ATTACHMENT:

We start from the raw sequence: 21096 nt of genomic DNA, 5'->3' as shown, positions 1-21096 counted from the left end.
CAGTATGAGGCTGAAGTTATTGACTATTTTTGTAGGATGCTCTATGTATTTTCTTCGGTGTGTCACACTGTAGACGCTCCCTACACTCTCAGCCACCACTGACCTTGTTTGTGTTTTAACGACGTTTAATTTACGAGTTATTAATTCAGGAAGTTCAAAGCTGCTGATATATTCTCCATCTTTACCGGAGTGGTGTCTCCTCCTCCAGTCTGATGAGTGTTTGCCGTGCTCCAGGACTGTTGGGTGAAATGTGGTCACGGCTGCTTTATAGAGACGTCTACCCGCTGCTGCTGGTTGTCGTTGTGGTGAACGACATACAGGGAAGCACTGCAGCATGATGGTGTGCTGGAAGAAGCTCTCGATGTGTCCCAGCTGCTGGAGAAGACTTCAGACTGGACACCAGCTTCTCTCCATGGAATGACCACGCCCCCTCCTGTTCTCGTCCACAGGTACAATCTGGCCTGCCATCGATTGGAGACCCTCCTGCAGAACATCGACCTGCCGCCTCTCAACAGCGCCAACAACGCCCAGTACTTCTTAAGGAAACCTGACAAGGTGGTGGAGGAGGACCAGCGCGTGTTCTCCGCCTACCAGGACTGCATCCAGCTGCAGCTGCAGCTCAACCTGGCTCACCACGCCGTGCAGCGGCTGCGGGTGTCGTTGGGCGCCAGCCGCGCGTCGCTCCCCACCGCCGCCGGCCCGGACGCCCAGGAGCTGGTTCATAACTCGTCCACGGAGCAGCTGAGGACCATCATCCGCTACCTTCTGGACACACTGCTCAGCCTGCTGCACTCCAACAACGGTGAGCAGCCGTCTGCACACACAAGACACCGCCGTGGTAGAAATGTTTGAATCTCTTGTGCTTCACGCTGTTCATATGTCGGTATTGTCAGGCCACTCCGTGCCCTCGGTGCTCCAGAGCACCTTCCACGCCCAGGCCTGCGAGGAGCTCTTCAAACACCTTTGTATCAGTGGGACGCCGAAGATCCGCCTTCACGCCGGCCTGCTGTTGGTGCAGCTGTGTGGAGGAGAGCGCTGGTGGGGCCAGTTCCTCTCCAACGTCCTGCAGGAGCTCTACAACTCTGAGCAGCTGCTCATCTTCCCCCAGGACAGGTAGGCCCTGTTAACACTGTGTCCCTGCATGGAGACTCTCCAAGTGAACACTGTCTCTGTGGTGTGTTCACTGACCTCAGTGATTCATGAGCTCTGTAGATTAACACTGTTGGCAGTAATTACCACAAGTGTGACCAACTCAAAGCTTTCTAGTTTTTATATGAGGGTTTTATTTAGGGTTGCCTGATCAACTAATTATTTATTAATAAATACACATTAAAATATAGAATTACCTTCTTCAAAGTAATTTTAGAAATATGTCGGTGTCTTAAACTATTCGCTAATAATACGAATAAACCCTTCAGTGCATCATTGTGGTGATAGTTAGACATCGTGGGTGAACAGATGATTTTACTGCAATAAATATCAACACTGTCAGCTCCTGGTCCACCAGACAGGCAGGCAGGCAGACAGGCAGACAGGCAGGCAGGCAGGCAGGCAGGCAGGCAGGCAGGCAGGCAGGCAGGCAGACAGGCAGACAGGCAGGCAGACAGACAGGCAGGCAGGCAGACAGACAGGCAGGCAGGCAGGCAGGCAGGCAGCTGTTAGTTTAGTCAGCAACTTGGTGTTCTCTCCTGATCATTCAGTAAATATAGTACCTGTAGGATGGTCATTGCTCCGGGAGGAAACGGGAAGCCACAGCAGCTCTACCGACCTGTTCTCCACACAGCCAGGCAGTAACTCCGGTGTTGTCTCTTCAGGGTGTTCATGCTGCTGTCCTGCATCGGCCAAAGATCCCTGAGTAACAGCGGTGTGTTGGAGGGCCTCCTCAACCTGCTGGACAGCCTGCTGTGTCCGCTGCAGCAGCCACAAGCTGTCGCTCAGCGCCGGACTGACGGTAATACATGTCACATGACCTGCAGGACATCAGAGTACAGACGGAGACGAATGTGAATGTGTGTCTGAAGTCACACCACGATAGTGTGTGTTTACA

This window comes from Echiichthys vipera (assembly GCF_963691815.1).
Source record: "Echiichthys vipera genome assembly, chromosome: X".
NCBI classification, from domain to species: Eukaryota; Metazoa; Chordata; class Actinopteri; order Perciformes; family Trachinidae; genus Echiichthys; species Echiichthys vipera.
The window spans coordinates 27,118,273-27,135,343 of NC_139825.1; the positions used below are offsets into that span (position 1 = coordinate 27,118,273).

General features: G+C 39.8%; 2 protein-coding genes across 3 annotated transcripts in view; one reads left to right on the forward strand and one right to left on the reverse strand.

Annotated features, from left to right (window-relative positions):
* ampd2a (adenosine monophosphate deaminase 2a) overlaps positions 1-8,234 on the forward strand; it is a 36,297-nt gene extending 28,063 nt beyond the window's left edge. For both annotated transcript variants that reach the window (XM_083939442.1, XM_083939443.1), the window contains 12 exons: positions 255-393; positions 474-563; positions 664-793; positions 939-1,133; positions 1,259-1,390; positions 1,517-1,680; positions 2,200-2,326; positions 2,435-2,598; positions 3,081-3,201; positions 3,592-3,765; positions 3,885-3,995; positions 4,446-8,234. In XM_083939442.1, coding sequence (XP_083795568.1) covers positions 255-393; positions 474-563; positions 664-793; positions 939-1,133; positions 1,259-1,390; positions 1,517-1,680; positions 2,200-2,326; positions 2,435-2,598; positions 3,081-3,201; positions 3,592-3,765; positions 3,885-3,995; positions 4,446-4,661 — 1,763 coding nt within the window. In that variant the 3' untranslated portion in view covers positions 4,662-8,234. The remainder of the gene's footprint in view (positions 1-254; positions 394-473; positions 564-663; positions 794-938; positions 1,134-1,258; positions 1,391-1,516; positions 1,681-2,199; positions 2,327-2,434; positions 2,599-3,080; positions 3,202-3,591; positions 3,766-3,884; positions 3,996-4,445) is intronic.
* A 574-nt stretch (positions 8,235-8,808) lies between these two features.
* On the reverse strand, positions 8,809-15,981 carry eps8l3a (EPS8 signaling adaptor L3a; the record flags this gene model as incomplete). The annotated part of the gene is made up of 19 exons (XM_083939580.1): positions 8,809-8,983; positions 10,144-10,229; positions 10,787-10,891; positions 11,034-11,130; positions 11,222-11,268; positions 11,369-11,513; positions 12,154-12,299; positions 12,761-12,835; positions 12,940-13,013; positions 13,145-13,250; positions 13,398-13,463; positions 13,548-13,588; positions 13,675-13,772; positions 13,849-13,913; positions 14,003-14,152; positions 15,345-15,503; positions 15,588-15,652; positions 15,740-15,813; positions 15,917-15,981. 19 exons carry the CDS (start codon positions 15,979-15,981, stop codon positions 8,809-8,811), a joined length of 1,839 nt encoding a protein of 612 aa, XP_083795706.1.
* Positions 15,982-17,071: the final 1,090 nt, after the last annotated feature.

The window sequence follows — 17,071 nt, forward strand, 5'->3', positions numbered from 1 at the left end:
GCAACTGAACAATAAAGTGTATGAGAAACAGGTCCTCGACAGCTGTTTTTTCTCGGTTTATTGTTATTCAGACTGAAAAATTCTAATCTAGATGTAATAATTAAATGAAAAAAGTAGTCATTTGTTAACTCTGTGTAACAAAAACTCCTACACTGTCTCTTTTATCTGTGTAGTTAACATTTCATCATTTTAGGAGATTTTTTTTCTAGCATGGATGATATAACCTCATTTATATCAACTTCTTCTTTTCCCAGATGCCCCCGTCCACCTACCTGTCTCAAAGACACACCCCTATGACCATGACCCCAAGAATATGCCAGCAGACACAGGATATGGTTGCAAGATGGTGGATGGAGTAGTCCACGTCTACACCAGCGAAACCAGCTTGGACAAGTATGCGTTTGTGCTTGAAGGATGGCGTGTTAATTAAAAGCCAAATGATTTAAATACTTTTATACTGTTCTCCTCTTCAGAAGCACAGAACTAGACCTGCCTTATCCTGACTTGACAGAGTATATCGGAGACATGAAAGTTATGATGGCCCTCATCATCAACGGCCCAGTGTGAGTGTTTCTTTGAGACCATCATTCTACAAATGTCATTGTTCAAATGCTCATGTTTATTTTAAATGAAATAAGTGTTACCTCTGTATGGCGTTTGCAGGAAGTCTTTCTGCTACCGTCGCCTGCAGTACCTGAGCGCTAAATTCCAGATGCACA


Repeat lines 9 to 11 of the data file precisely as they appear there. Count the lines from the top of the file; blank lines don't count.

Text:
* ampd2a (adenosine monophosphate deaminase 2a) overlaps positions 1-8,234 on the forward strand; it is a 36,297-nt gene extending 28,063 nt beyond the window's left edge. For both annotated transcript variants that reach the window (XM_083939442.1, XM_083939443.1), the window contains 12 exons: positions 255-393; positions 474-563; positions 664-793; positions 939-1,133; positions 1,259-1,390; positions 1,517-1,680; positions 2,200-2,326; positions 2,435-2,598; positions 3,081-3,201; positions 3,592-3,765; positions 3,885-3,995; positions 4,446-8,234. In XM_083939442.1, coding sequence (XP_083795568.1) covers positions 255-393; positions 474-563; positions 664-793; positions 939-1,133; positions 1,259-1,390; positions 1,517-1,680; positions 2,200-2,326; positions 2,435-2,598; positions 3,081-3,201; positions 3,592-3,765; positions 3,885-3,995; positions 4,446-4,661 — 1,763 coding nt within the window. In that variant the 3' untranslated portion in view covers positions 4,662-8,234. The remainder of the gene's footprint in view (positions 1-254; positions 394-473; positions 564-663; positions 794-938; positions 1,134-1,258; positions 1,391-1,516; positions 1,681-2,199; positions 2,327-2,434; positions 2,599-3,080; positions 3,202-3,591; positions 3,766-3,884; positions 3,996-4,445) is intronic.
* A 574-nt stretch (positions 8,235-8,808) lies between these two features.
* On the reverse strand, positions 8,809-15,981 carry eps8l3a (EPS8 signaling adaptor L3a; the record flags this gene model as incomplete). The annotated part of the gene is made up of 19 exons (XM_083939580.1): positions 8,809-8,983; positions 10,144-10,229; positions 10,787-10,891; positions 11,034-11,130; positions 11,222-11,268; positions 11,369-11,513; positions 12,154-12,299; positions 12,761-12,835; positions 12,940-13,013; positions 13,145-13,250; positions 13,398-13,463; positions 13,548-13,588; positions 13,675-13,772; positions 13,849-13,913; positions 14,003-14,152; positions 15,345-15,503; positions 15,588-15,652; positions 15,740-15,813; positions 15,917-15,981. 19 exons carry the CDS (start codon positions 15,979-15,981, stop codon positions 8,809-8,811), a joined length of 1,839 nt encoding a protein of 612 aa, XP_083795706.1.